3. Steps In Applying For A Grant Of Probate In Singapore

Steps In Applying For A Grant Of Probate In Singapore

Step 1: File An Initial Application

An initial filing of the probate application should be done through the eLitigation website. Executors who choose to handle the application process without engaging a lawyer must seek assistance from the Service Bureau.

At this phase, the executor or lawyer submits the Ex-Parte Originating Summons, Death Certificate, Probate Statement, Will, Caveats, and Application Search Report.

After filing, the lawyer or executor sends the Will to the Probate Counter at the Family Justice Courts.

Step 2: Submitting The Schedule Of Assets, Supporting Affidavit, And Administration Oath

Once the Court has accepted the initial application, you or your lawyer must sign and file the Supporting Affidavit and Administration Oath within 14 days.

All of the above must be accomplished before a Commissioner for Oaths in Singapore. If the estate executor isn’t in Singapore at the time of filing, the documents must be notarised.

Step 3: Attending The Court Hearing

Once the Court accepts the initial application and Administration Oath, they will schedule a date for a probate hearing.

If the Court receives the final Schedule of Assets and Supporting Affidavit after the scheduled hearing, the hearing may push through without the applicant/executor.

Step 4: Reaching Out To Financial Institutions And Filing The Schedule Of Assets And Supplementary Affidavit

As mentioned, the lawyer or applicant must inquire from financial institutions in Singapore and overseas if they don’t know the exact scope of the deceased’s estate.

After receiving responses to the inquiries, the executor or lawyer signs the Supplementary Affidavit and Schedule of Assets before the Commissioner for Oaths.

Step 5: Grant Of Probate Court Extraction

Once the Court determines the deceased’s estate is eligible for probate and distribution, the lawyer or executor requests a Grant of Probate extraction.

However, before doing so, the executor must secure the final caveat and probate application. Doing this ensures there are no competing applications on the same estate.

The Court transmits the electronic copy of the Grant of Probate through the eLitigation platform.

You may request the Court for a hard copy embossed with a red seal. But this isn’t necessary as the electronic Grant is already considered legal and valid.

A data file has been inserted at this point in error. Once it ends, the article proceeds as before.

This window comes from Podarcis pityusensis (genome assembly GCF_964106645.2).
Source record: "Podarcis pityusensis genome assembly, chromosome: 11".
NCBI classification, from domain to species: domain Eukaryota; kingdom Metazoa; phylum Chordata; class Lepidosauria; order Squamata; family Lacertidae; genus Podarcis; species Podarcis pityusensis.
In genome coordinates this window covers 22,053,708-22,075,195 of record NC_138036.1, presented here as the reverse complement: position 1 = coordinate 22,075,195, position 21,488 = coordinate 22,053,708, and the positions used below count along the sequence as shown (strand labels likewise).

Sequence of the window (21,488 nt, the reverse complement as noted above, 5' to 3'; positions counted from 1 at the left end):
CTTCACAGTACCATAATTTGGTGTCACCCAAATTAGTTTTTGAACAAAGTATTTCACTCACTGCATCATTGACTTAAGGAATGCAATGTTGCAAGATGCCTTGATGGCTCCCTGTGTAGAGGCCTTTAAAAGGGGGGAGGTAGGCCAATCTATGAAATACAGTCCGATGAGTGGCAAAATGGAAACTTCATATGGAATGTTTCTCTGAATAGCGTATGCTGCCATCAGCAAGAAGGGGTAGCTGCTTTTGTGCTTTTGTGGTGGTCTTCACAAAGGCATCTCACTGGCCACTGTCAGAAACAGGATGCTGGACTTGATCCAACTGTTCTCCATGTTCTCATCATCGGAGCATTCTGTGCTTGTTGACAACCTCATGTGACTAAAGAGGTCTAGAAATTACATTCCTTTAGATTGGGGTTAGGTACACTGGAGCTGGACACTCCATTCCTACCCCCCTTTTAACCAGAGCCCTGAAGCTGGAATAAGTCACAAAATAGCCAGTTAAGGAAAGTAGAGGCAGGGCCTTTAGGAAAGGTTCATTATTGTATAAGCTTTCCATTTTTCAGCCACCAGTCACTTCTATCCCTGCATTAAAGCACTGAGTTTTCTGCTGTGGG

Conclusion About The Grant Of Probate In Singapore

A Grant of Probate in Singapore ensures that a deceased’s assets will be distributed accordingly by the executor to the rightful beneficiaries.

Singapore Courts provide the Grant of Probate only after the Court determines the applicant has done due diligence in providing the last Will, searching for existing caveats and competing claims, and submitting all required documents.

As probate application can be overwhelming for the everyday individual, the process often involves the presence of a lawyer.

If you need assistance applying for a Grant of Probate in Singapore, engage our lawyers here at Tembusu Law. We offer 30 minutes’ worth of free legal advice to first-time clients.

Aside from probate lawyers, we also have Corporate, Litigation, Bankruptcy, Criminal, and Family/Divorce lawyers in Singapore.

Frequently Asked Questions About The Grant Of Probate In Singapore

How Long Will It Take To Get A Grant Of Probate In Singapore?

Getting a Grant of Probate in Singapore will take 2-6 months. The duration may be longer, depending on the case’s complexities.

What Happens If The Deceased Passed Away Overseas?

If the deceased passed away overseas, the applicant must contact the corresponding foreign authorities to obtain a death certificate in its corresponding English translation (if the document wasn’t originally in English).

What Is An Executor?

An executor named in the deceased’s final Will is the appointed individual to collect the deceased’s assets, clear pending liabilities and debts, and distribute the assets according to the terms stated in the Will.

Who Can Apply For A Grant?

Usually, individuals with a greater entitlement to the deceased person’s estate have the right to apply for a grant.

Why Should I Conduct A Probate And Caveat Search?

A search for existing caveats and probate applications is necessary. The Court is required by law to allow the caveator (person who has entered the caveat) the right to challenge your probate application.

Where Will I Conduct The Caveat Searches?

You must search for caveats and existing claims at any CrimsonLogic Service Bureau office.

Why Do I Need To Submit A Schedule Of Assets?

Securing and submitting a Schedule of Assets before the Court is necessary, as it allows the Court to confirm the estate’s value and determine the payable fees in the probate application.

Do I Have To Attach Bank Statements To The Schedule Of Assets?

No. You don’t have to attach bank statements and other supporting documents while submitting the Schedule of Assets.

About the author

About the author

Jonathan Wong

Jonathan is the Founder and Managing Director of Tembusu Law. He is also the founder of LawGuide Singapore, a prominent legaltech startup which successfully created and launched Singapore’s first legal chatbot in 2017.